Teachers at Yates Elementary on Wednesday enjoyed quiet halls and sporadic meetings, as they put the final touches on their classrooms and awaited Thursday’s influx of students.
Each teacher’s room is the result of careful efforts to maximize space, minimize stress and cater to the particular needs of students and the class’s educational goals.
In Chris Rakus’ third-grade room, he unpacked plastic rulers while a student teacher sorted through dozens of books, dividing the texts based on complexity.
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Across the room, literacy specialist Kathryn Lamica organized students’ reading notebooks, in which they will take notes, answer questions and reflect on what they are reading.
“In third grade, there is definitely a bigger push for independence, so we want to start that right away and establish that from the beginning,” said Lamica, who moves between classes to increase teacher attention during literacy lessons.
The desks were arranged in rows spreading out from the front of the room, an arrangement that uses space more efficiently than small groups of desks, Rakus said. Such efficiency is a must for a teacher expecting a room of 28 students.
“They were in groups last year; everything has its advantages and disadvantages,” Rakus said, explaining how the rows of seats make it easier for the teachers to work individually with each student. “You can have a one-on-one conference with every kid in the room because you can get to their desk.”
At each desk, a small packet of get-to-know-you questions waited for students to arrive with pencil in hand. One such question Rakus’ third-graders will be asked to ponder on day one: “What’s your favorite thing in the whole world?”
There’s a bit of a science to how teachers set up their rooms. It’s part city planning – assuring traffic patterns don’t cause delays or unneeded stress – and part muse – trying to find the right environment to inspire learning and creativity. The layout of a room can facilitate lessons and routines or foster tensions among students not suited to being deskmates.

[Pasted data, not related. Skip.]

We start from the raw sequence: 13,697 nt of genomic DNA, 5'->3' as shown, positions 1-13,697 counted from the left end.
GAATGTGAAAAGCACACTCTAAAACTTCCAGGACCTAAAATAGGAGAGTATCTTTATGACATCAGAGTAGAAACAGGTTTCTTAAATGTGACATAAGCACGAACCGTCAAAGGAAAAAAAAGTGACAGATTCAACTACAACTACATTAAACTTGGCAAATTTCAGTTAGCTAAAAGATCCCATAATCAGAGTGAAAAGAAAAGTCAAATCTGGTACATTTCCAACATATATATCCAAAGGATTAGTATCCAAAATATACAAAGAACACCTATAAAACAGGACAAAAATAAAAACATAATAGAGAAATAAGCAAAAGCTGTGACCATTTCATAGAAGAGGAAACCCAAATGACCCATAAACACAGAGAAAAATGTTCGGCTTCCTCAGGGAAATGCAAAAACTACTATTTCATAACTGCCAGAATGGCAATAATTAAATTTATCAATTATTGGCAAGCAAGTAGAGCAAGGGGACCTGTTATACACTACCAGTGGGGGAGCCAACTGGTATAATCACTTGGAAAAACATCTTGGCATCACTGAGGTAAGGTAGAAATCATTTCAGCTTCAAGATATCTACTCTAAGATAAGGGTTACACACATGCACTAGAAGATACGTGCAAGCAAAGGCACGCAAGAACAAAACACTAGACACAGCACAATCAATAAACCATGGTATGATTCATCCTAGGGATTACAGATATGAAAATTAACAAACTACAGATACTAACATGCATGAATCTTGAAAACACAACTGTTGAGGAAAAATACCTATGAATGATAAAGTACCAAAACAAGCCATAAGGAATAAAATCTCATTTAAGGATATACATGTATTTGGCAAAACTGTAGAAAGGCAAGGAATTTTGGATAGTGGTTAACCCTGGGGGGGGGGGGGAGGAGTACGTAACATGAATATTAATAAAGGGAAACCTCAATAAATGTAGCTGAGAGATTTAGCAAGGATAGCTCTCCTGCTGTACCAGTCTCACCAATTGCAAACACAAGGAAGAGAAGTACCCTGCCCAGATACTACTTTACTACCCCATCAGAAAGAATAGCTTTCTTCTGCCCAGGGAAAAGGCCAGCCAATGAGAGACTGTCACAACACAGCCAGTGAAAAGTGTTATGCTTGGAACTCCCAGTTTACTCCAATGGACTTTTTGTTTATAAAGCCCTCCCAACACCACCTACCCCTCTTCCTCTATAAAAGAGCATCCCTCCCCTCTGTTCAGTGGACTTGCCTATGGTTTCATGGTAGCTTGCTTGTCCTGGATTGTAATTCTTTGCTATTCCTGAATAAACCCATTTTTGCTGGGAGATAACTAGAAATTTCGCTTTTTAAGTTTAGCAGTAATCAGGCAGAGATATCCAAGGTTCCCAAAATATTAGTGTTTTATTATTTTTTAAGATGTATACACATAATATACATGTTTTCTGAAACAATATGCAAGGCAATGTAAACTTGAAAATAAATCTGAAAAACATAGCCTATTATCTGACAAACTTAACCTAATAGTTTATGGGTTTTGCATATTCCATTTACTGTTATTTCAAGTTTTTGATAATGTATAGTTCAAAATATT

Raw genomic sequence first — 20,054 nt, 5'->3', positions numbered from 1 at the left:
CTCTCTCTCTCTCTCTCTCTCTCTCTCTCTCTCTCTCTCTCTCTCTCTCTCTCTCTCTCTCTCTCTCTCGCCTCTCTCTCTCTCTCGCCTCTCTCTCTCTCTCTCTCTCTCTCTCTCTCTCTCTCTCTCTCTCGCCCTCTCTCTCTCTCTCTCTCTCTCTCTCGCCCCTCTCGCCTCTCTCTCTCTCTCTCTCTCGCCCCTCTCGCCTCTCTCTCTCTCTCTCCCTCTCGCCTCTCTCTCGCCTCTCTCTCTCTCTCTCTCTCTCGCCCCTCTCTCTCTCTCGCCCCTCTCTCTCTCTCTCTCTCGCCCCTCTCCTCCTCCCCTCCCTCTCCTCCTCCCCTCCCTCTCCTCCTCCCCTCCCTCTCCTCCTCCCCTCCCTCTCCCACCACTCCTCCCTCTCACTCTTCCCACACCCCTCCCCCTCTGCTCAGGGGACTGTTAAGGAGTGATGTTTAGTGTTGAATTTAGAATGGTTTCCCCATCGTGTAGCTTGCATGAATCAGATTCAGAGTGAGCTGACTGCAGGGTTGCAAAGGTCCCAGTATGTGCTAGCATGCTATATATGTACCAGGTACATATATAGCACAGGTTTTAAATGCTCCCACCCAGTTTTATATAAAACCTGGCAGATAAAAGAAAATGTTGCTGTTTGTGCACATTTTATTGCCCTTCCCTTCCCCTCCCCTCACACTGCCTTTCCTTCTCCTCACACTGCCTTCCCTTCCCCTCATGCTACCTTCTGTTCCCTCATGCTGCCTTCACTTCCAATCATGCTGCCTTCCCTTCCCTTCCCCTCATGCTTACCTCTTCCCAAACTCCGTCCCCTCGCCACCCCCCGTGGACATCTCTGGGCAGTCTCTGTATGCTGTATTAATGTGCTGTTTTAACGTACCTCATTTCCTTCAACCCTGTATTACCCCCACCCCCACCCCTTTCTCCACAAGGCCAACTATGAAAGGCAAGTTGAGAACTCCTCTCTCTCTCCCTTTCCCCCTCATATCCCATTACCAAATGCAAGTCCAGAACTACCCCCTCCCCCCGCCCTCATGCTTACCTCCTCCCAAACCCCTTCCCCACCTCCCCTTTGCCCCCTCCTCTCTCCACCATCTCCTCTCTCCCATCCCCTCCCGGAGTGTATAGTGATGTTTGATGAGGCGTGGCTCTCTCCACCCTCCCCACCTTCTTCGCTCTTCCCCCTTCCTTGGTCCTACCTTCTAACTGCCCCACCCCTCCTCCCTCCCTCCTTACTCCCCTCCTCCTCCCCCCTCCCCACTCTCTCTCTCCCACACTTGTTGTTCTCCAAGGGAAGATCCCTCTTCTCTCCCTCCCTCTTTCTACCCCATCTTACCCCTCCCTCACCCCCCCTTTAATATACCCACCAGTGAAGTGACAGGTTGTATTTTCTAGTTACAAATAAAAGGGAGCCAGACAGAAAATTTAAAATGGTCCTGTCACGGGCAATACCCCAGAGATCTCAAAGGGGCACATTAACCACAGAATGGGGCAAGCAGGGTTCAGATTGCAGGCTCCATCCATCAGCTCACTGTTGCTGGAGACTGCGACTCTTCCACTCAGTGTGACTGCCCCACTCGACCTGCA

Teachers, who sometimes can’t access their rooms until the waning days of summer, spend days or weeks before the start of school rearranging desks, organizing books and laying out precisely what each student will need for the first hour of the first day of school.
Each grade level calls for a different classroom layout. Down the hall, in Amber Shippey’s pre-kindergarten class, sections of the room were clearly divided: block play in this corner, dramatic play in that corner. The classroom library sits on shelves that divide the class rug area from the writing center on one side and the “calm down” area on the other side.
The class rugs, which teachers in most early grades use, serve as a central meeting place for read-aloud lessons, daily calendar activities and free time. For the youngest students, the rugs – which cost hundreds of dollars – impart lessons about colors, shapes and personal space.
“You learn this is your space when you are sitting here,” Shippey said as she stood on her multi-colored rug, which was divided into individual squares.